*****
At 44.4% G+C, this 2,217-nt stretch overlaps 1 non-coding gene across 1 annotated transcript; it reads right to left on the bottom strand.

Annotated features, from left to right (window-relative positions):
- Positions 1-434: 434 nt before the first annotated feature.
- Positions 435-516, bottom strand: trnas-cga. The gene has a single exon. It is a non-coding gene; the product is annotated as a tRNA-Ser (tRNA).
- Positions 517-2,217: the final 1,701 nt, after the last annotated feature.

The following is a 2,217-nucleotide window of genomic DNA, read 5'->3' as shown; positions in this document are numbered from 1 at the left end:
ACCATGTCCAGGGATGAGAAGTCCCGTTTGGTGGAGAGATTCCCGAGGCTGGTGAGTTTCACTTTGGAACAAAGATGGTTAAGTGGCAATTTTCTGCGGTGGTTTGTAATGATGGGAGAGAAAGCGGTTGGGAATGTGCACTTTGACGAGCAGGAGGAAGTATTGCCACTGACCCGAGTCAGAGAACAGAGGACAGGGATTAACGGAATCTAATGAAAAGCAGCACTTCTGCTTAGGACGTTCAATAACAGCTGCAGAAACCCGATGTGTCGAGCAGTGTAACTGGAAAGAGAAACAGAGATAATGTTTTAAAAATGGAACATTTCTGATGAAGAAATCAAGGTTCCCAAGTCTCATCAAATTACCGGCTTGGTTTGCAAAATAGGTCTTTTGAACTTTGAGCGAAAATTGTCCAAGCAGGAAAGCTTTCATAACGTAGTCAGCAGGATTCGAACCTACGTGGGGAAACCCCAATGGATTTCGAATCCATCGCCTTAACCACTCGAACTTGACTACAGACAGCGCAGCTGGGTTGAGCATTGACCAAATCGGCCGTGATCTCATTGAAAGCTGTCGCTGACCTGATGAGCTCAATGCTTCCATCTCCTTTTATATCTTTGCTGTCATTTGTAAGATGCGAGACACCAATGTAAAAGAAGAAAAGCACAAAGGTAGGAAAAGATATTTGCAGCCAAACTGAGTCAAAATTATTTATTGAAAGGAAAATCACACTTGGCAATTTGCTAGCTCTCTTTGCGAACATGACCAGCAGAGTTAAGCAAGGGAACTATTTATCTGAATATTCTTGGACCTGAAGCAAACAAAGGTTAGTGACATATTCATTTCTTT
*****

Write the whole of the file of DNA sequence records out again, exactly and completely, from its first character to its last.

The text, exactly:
At 44.4% G+C, this 2,217-nt stretch overlaps 1 non-coding gene across 1 annotated transcript; it reads right to left on the bottom strand.

Annotated features, from left to right (window-relative positions):
- Positions 1-434: 434 nt before the first annotated feature.
- Positions 435-516, bottom strand: trnas-cga. The gene has a single exon. It is a non-coding gene; the product is annotated as a tRNA-Ser (tRNA).
- Positions 517-2,217: the final 1,701 nt, after the last annotated feature.

The following is a 2,217-nucleotide window of genomic DNA, read 5'->3' as shown; positions in this document are numbered from 1 at the left end:
ACCATGTCCAGGGATGAGAAGTCCCGTTTGGTGGAGAGATTCCCGAGGCTGGTGAGTTTCACTTTGGAACAAAGATGGTTAAGTGGCAATTTTCTGCGGTGGTTTGTAATGATGGGAGAGAAAGCGGTTGGGAATGTGCACTTTGACGAGCAGGAGGAAGTATTGCCACTGACCCGAGTCAGAGAACAGAGGACAGGGATTAACGGAATCTAATGAAAAGCAGCACTTCTGCTTAGGACGTTCAATAACAGCTGCAGAAACCCGATGTGTCGAGCAGTGTAACTGGAAAGAGAAACAGAGATAATGTTTTAAAAATGGAACATTTCTGATGAAGAAATCAAGGTTCCCAAGTCTCATCAAATTACCGGCTTGGTTTGCAAAATAGGTCTTTTGAACTTTGAGCGAAAATTGTCCAAGCAGGAAAGCTTTCATAACGTAGTCAGCAGGATTCGAACCTACGTGGGGAAACCCCAATGGATTTCGAATCCATCGCCTTAACCACTCGAACTTGACTACAGACAGCGCAGCTGGGTTGAGCATTGACCAAATCGGCCGTGATCTCATTGAAAGCTGTCGCTGACCTGATGAGCTCAATGCTTCCATCTCCTTTTATATCTTTGCTGTCATTTGTAAGATGCGAGACACCAATGTAAAAGAAGAAAAGCACAAAGGTAGGAAAAGATATTTGCAGCCAAACTGAGTCAAAATTATTTATTGAAAGGAAAATCACACTTGGCAATTTGCTAGCTCTCTTTGCGAACATGACCAGCAGAGTTAAGCAAGGGAACTATTTATCTGAATATTCTTGGACCTGAAGCAAACAAAGGTTAGTGACATATTCATTTCTTT